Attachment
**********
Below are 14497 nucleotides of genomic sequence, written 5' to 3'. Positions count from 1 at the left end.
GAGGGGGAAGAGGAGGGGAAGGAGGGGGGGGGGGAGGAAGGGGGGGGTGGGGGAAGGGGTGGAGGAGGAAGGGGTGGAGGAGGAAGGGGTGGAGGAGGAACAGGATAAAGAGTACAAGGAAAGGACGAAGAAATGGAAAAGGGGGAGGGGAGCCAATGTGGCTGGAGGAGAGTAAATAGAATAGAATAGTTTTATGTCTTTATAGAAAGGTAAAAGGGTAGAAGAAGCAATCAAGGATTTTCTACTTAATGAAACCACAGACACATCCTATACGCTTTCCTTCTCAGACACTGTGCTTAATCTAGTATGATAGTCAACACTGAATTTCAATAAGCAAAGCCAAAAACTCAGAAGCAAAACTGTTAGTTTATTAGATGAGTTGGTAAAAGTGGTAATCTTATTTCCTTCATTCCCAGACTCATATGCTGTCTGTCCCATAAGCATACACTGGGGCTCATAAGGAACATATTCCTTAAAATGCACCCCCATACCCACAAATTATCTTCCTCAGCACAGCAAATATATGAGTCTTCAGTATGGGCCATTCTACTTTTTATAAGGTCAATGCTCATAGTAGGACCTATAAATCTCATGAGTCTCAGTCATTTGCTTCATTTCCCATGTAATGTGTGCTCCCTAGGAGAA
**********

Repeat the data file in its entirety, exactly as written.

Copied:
Below are 14497 nucleotides of genomic sequence, written 5' to 3'. Positions count from 1 at the left end.
GAGGGGGAAGAGGAGGGGAAGGAGGGGGGGGGGGAGGAAGGGGGGGGTGGGGGAAGGGGTGGAGGAGGAAGGGGTGGAGGAGGAAGGGGTGGAGGAGGAACAGGATAAAGAGTACAAGGAAAGGACGAAGAAATGGAAAAGGGGGAGGGGAGCCAATGTGGCTGGAGGAGAGTAAATAGAATAGAATAGTTTTATGTCTTTATAGAAAGGTAAAAGGGTAGAAGAAGCAATCAAGGATTTTCTACTTAATGAAACCACAGACACATCCTATACGCTTTCCTTCTCAGACACTGTGCTTAATCTAGTATGATAGTCAACACTGAATTTCAATAAGCAAAGCCAAAAACTCAGAAGCAAAACTGTTAGTTTATTAGATGAGTTGGTAAAAGTGGTAATCTTATTTCCTTCATTCCCAGACTCATATGCTGTCTGTCCCATAAGCATACACTGGGGCTCATAAGGAACATATTCCTTAAAATGCACCCCCATACCCACAAATTATCTTCCTCAGCACAGCAAATATATGAGTCTTCAGTATGGGCCATTCTACTTTTTATAAGGTCAATGCTCATAGTAGGACCTATAAATCTCATGAGTCTCAGTCATTTGCTTCATTTCCCATGTAATGTGTGCTCCCTAGGAGAA